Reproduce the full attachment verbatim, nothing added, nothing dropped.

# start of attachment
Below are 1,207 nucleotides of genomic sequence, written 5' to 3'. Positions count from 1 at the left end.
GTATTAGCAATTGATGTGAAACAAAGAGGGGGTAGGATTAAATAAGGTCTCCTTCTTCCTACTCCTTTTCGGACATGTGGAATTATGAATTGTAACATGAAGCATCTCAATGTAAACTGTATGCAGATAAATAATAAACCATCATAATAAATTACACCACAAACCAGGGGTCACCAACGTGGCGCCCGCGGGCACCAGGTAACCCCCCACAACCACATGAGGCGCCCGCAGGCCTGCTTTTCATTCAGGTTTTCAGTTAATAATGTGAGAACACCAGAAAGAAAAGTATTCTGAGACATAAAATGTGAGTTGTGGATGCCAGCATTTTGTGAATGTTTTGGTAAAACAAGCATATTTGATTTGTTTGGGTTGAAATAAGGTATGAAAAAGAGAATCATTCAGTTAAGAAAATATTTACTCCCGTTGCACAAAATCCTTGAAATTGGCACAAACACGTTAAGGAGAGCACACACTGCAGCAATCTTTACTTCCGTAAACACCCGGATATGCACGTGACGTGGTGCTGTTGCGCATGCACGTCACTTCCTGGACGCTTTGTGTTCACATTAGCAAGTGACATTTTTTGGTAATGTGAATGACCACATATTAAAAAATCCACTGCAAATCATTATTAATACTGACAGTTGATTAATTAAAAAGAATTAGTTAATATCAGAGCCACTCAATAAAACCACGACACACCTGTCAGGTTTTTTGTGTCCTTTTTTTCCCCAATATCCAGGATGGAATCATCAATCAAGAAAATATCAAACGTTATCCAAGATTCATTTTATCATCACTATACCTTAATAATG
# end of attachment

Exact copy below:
Below are 1,207 nucleotides of genomic sequence, written 5' to 3'. Positions count from 1 at the left end.
GTATTAGCAATTGATGTGAAACAAAGAGGGGGTAGGATTAAATAAGGTCTCCTTCTTCCTACTCCTTTTCGGACATGTGGAATTATGAATTGTAACATGAAGCATCTCAATGTAAACTGTATGCAGATAAATAATAAACCATCATAATAAATTACACCACAAACCAGGGGTCACCAACGTGGCGCCCGCGGGCACCAGGTAACCCCCCACAACCACATGAGGCGCCCGCAGGCCTGCTTTTCATTCAGGTTTTCAGTTAATAATGTGAGAACACCAGAAAGAAAAGTATTCTGAGACATAAAATGTGAGTTGTGGATGCCAGCATTTTGTGAATGTTTTGGTAAAACAAGCATATTTGATTTGTTTGGGTTGAAATAAGGTATGAAAAAGAGAATCATTCAGTTAAGAAAATATTTACTCCCGTTGCACAAAATCCTTGAAATTGGCACAAACACGTTAAGGAGAGCACACACTGCAGCAATCTTTACTTCCGTAAACACCCGGATATGCACGTGACGTGGTGCTGTTGCGCATGCACGTCACTTCCTGGACGCTTTGTGTTCACATTAGCAAGTGACATTTTTTGGTAATGTGAATGACCACATATTAAAAAATCCACTGCAAATCATTATTAATACTGACAGTTGATTAATTAAAAAGAATTAGTTAATATCAGAGCCACTCAATAAAACCACGACACACCTGTCAGGTTTTTTGTGTCCTTTTTTTCCCCAATATCCAGGATGGAATCATCAATCAAGAAAATATCAAACGTTATCCAAGATTCATTTTATCATCACTATACCTTAATAATG